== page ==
Using an Individual Roth 401(k) as a Self-Employed Tax Shelter
A great way for small business owners to save money on taxes.
The Economic Growth and Tax Relief Reconciliation Act of 2001 authorized the creation of a new type of 401(k) plan called the Roth 401(k). As you may have guessed, this was designed to create a 401(k) equivalent of the Roth IRA, to which the investor contributes after-tax funds (no tax deduction), but, in exchange, will never have to pay taxes again on any of the capital gains, dividends, or interest.
This distinction means that the Roth 401(k) is, for all intents and purposes, one of the single best tax shelters ever devised in the history of the United States. Nothing comes close to allowing you to put away so much money, compound it for decades, and then live off the passive income without ever sending anything to the Federal or State governments again.
For self-employed individuals and their spouses who operate without any employees, setting up a so-called "One-Participant Roth 401(k) Plan", or more commonly known as an Individual Roth 401(k), can be one of the most extraordinary wealth-building tools in the arsenal.
What Is an Individual Roth 401(k) Plan?
For all intents and purposes, an Individual Roth 401(k) plan is identical to a Roth 401(k) plan established by a business except that the self-employed person has no employees.
Who Should Use This Plan?
It is ideally suited for self-employed men and women who either own a small business with no employees, do a lot of freelance work, generate income from consulting or otherwise engage in activity that results in earned income. Unlike its nearest competitor, the SEP-IRA, the sometimes dubbed "Self-Employed 401(k)" makes it possible to put aside quite a bit more money every year due to the way the contribution limits and matching are calculated.
An Example of How a Roth 401(k) Plan Works
To demonstrate how extreme this can be for super-savers and aggressive investors: a successful married couple in 2021 could put up to $39,000 between the two of them into these tax shelters. For the sake of perspective, picture an affluent husband and wife, 30 years old, who are in the top of the household income distribution. They set up their new retirement system and fund it, earning an average of 7% every year for 35 years, never missing an Individual Roth 401(k) contribution. By the time they turned 65, they'd be sitting on more than $5.8 million in tax-free wealth.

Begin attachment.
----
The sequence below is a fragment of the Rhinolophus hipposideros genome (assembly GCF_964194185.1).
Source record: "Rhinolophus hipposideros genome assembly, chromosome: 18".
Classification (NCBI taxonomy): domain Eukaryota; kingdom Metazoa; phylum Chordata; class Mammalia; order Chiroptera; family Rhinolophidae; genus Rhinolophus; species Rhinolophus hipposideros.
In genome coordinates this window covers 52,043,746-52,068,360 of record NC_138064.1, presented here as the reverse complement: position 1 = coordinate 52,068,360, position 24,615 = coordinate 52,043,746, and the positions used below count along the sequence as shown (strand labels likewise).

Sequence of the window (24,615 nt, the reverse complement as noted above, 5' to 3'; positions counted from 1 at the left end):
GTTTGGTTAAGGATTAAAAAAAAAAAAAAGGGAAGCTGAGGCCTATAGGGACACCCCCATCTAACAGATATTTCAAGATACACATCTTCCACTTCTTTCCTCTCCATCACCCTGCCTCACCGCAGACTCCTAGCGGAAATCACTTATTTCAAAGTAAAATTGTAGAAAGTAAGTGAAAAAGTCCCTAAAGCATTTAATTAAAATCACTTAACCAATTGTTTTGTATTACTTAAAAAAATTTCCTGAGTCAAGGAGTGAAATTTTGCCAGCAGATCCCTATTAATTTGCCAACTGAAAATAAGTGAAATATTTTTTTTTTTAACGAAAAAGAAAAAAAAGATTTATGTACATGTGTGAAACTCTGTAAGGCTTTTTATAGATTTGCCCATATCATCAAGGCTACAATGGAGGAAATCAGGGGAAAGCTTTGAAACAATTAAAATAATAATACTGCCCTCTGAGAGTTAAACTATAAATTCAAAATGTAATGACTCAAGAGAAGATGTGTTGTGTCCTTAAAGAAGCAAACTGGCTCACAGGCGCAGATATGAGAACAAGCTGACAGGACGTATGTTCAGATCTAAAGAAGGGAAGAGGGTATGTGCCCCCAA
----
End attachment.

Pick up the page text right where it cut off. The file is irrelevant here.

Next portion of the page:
The Drawbacks for the Self-Employed Who Want to Set Up an Individual Roth 401(k)
While often the best choice if you qualify, there are a few things that make an Individual Roth 401(k) slightly less than perfect. These include:
- Establishing an Individual Roth 401(k) plan can be a lot of initial paperwork.
- An Individual Roth 401(k), unlike a Roth IRA, requires mandatory distributions once you reach age 72. However, you might be able to roll over your Individual Roth 401(k) assets to your Roth IRA once you're no longer employed, effectively getting around this.
- Not all brokerage houses offer Individual Roth 401(k) products.
- You can't change your mind about Roth 401(k) contributions, rolling them over to your traditional 401(k) and taking the tax deduction, later. Once it's done it's done. It's a better deal in the long run, anyway, so I recommend accepting it without too much complaint. This is not a tragedy.
Regardless, anyone who can take advantage of these tax shelters probably should. At the very minimum, it warrants a meeting with your qualified tax adviser to seriously discuss the topic. The consequences in terms of real-world dollars and cents are profound.
Congressional Research Service. "Saving for Retirement: Household Decisionmaking and Policy Options," Pages 3-4. Accessed Jan. 9, 2021.
Internal Revenue Service. "One-Participant 401(k) Plans." Accessed Jan. 9, 2021.
Internal Revenue Service. "Retirement Plan and IRA Required Minimum Distributions FAQs." Accessed Jan. 8, 2021.
Internal Revenue Service. "Rollover Chart." Accessed Jan. 9, 2021.